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Emma Crosby Letters

[Letter, Emma Crosby to Eliza Douse, June 3, 1875] Crosby, Emma, 1849-1926 1875-06-03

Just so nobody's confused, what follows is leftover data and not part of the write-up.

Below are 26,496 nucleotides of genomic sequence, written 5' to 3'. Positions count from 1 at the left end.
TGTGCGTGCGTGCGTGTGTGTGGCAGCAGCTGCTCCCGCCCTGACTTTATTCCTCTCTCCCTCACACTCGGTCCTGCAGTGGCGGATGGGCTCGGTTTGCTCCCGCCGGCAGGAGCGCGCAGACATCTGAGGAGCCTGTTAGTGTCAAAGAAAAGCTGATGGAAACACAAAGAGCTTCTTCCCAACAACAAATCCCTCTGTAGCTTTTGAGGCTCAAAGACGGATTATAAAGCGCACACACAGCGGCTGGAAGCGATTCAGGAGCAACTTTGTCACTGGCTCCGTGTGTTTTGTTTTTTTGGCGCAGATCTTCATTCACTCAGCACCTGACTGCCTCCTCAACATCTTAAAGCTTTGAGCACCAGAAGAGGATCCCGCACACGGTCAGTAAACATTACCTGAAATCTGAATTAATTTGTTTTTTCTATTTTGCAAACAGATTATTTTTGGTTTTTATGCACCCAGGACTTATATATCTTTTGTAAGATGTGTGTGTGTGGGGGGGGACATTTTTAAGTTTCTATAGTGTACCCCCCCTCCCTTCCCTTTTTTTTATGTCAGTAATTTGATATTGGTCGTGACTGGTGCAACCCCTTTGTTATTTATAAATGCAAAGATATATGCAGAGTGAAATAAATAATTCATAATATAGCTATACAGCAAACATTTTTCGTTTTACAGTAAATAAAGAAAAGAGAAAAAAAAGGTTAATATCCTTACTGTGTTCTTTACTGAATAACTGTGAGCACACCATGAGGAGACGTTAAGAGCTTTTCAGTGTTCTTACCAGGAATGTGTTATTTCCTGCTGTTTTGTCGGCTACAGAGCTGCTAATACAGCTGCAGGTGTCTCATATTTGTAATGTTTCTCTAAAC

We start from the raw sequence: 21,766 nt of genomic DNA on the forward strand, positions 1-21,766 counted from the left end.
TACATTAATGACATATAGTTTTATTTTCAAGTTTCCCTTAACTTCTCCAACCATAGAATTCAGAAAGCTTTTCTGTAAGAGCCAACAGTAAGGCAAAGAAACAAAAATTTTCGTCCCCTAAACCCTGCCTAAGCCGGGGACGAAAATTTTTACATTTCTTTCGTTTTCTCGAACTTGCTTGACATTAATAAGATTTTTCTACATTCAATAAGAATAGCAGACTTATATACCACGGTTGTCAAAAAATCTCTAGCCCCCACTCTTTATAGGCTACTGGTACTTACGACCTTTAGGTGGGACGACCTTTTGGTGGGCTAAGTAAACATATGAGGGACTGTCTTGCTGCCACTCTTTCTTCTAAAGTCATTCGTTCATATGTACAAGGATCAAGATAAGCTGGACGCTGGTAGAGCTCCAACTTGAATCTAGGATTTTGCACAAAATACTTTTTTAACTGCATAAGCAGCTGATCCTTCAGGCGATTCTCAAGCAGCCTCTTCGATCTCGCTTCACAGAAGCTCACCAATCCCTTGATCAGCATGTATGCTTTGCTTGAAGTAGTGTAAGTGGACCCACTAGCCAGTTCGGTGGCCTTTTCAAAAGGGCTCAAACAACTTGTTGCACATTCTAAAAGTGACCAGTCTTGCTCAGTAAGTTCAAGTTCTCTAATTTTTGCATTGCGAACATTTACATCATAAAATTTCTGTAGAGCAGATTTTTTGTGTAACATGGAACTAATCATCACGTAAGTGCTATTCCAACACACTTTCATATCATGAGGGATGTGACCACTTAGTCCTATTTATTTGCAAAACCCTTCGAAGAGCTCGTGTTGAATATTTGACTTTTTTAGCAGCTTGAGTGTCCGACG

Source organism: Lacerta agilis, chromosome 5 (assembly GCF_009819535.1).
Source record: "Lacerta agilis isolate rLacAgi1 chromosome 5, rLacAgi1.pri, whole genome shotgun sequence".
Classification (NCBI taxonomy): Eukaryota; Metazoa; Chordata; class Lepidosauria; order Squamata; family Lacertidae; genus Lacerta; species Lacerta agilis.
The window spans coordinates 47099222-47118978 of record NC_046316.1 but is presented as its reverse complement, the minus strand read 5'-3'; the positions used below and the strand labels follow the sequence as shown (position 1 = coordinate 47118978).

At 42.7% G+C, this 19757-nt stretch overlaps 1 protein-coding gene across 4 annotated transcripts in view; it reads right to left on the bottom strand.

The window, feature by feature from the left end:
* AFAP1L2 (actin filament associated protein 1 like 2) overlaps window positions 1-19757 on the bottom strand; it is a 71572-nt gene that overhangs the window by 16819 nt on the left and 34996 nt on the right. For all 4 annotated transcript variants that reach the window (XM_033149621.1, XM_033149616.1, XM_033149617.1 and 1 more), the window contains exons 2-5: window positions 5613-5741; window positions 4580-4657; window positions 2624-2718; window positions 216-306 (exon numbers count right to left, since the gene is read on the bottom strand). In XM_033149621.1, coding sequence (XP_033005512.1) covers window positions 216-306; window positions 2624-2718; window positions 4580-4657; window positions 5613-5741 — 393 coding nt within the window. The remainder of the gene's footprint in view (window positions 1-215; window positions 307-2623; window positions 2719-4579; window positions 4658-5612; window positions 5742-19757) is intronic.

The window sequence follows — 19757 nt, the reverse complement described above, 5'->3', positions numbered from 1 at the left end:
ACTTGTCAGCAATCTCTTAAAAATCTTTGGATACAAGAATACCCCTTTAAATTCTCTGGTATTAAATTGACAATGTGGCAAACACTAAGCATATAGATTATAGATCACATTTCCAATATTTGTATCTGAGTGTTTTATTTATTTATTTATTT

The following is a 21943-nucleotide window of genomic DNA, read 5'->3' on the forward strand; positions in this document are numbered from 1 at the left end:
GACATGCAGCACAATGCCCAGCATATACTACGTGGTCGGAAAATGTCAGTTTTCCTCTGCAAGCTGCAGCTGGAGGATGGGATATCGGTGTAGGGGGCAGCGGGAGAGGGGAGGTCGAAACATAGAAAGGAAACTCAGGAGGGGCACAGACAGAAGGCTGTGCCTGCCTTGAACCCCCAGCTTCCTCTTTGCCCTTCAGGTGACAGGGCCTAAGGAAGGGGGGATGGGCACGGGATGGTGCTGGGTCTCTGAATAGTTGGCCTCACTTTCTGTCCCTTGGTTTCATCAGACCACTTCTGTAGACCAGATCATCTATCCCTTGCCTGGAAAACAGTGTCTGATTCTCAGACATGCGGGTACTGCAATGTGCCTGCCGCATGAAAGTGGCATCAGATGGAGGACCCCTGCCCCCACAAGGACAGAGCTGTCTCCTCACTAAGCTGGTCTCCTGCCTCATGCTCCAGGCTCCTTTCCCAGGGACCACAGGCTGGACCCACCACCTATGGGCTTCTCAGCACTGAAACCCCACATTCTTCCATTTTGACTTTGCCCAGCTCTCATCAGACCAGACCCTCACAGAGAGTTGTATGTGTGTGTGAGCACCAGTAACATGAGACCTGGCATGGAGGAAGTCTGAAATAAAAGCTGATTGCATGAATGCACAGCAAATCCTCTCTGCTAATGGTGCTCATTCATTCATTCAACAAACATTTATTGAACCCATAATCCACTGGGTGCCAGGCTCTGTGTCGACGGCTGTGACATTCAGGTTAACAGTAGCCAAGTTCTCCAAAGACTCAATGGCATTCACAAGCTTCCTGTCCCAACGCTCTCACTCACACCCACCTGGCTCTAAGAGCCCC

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 Fort Simpson, B.C.  June 3rd 1875    My dear Mother,   I have another chance of writing you, but I may not be able to write very much.  I suppose by the time you receive this you will be about settling down for another year.  I trust you may be comfortable and happy wherever you are.  Let me know, please, all the details of your arrangements.  I was rather disappointed at not receiving more letters by this str.  There was only one - that from Susie.  I think mine of March must have been delayed somewhere as she evidently had not seen it.  I had hoped too, to have had the things I sent for for baby by this time.  I trust they may come by next boat as I want to get her short clothes made.  It is trimmed with bias pieces - piped with white - and looks very pretty indeed.  Baby is very well and such a merry, bright, little pet.  She wakes in the morning with a laugh and a crow - and all day is full of fun.  We have taken another young girl into the house - she was without home or friends to care for her.  It is a great care & anxiety to have these girls.  We cannot trust to their truthfulness or honesty altogether but this seems the only way to help them.  We had quite a ceremony about two weeks ago at the laying of the foundation of the church.  A bottle containing various articles was deposited in a cedar block - Mrs. Morrison & the writer being honored in laying it.   Four days last week and two this my husband was off with a lot of men about eight miles getting out the last of the timber required for the church.  He went himself so as to hurry things on.  I very much dislike having Thomas away, of course, but while it is necessary I try to take it cheerfully.  He will have now to be at home, I think, steadily until the church is finished.  The teachers in the college sent baby a very pretty little silver mug by the last str.  My very best thanks to Auntie for that handsome dress.   I send by mail a small box, containing some moss and shells which you will please make over to Auntie, with my love - also two napkin rings - one for you & one for my father.  They were made out of silver coin by a Hydah Indian who was visiting here.  Putting the letters on was something new to him & he did not succeed so well with it but many of the Indians work very beautifully in silver & gold making bracelets, ear-rings &c.  Please accept these with our sincerest affection.  I will try to answer Auntie's letter very soon. Give my love to all enquiring friends and pray for us. Love to Georgie & my father and yourself from Thomas, Jessie and,    Your affectionate daughter    Emma    P.S.  I am very glad indeed to hear that you are knitting some socks for baby.  I wear no cotton myself so she will need none.  But perhaps you will not have much time in which case please just b[u]y some & charge to me.     E.


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